House prices fell by 1.6 per cent in 2010 and will tumble further next year, driven by an ongoing weakness in demand, a mortgage famine and fear of unemployment, a survey by Hometrack will say today.
According to the market analyst, house prices will fall by 2 per cent in 2011. Richard Donnell, the director of research at Hometrack, said that a lack of availability of mortgage finance was a factor that is "increasingly reported as a barrier to sales in recent months". He added: "The greatest risks for the housing market lie with the economic outlook, not least expectations over unemployment levels which have a major impact on market sentiment and levels of demand."
The downbeat forecast for next year follows a 0.4 per cent fall in average house prices between November and December, bringing the total decline for this year to 1.6 per cent, Hometrack found.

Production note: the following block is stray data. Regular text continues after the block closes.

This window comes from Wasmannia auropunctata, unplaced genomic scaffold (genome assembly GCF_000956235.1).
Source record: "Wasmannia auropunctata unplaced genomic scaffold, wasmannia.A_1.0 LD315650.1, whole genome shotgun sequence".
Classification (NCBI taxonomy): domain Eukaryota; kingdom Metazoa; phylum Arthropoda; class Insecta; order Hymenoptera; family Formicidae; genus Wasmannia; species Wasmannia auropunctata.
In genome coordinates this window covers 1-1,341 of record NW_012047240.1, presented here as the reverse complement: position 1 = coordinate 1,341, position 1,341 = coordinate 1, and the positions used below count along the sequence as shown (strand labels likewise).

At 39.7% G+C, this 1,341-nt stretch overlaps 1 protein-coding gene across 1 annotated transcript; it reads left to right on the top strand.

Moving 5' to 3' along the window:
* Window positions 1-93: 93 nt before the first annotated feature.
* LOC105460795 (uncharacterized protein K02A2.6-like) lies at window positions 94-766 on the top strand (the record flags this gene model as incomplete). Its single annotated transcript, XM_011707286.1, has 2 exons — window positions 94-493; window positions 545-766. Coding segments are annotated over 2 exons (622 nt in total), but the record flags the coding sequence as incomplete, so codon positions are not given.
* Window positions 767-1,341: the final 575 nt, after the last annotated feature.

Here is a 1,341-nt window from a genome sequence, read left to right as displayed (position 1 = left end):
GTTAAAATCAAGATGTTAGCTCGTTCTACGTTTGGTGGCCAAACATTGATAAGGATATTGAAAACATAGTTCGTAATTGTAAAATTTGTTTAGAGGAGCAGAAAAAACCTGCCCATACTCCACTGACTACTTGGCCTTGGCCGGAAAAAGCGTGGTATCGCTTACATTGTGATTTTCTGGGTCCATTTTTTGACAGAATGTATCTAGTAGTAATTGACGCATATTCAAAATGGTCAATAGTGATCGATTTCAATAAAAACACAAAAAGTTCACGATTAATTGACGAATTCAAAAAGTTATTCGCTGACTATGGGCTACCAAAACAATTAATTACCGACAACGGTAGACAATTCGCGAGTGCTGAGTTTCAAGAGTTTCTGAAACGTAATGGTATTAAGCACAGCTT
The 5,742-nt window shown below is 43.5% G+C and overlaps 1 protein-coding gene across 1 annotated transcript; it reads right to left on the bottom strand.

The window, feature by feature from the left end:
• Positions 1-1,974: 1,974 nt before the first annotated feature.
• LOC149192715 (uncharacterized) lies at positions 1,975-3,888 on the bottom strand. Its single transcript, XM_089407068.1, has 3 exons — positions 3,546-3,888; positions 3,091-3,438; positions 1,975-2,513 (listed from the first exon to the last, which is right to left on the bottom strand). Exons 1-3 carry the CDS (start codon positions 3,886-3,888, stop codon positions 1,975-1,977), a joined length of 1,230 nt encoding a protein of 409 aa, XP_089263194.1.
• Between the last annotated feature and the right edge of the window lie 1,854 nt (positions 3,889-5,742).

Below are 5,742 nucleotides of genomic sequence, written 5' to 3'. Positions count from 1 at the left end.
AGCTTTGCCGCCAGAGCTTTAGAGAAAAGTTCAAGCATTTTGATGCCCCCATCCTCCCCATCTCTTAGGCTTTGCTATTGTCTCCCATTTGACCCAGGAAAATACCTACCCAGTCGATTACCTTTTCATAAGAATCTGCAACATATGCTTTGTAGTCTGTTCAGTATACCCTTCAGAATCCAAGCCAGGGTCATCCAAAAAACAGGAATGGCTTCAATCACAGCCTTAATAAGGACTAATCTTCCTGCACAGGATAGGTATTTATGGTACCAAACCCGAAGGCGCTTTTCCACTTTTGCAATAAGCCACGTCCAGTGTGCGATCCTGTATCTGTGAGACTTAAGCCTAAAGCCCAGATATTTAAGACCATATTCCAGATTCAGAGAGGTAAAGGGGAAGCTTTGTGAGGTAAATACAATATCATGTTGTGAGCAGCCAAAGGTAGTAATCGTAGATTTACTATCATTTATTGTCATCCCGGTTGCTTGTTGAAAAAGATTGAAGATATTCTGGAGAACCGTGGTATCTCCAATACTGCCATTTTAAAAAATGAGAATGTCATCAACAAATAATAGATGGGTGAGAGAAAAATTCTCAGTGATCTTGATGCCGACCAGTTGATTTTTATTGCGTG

Mr Donnell said: "The seasonal slowdown which began at the beginning of November continued apace into December." The firm's survey of more than 5,100 estate agents and surveyors found that house prices were now lower across 71 per cent of England and Wales than at the start of the year. But in 15 per cent of the country – notably London and the South-east – prices in December were actually higher than in January.
Hometrack said that 2010 was effectively a game of two halves for the housing market. Mr Donnell said: "The last 12 months have been characterised by a growing imbalance between supply and demand" He explained there was an overall rise in house prices of 1.3 per cent by June, but then "supply and demand moved rapidly in opposite directions" and prices fell by 2.3 per cent in the remainder of the year to December.
Over the whole of 2010, the supply of new homes coming on to the market rose by 24 per cent, while demand fell by the 7 per cent.
The survey's findings chime with this month's British Bankers' Association report, which said that mortgage lending rose at its slowest rate for more than a decade during November as the number of loans approved for house purchase also slumped to a 20-month low.Reuse content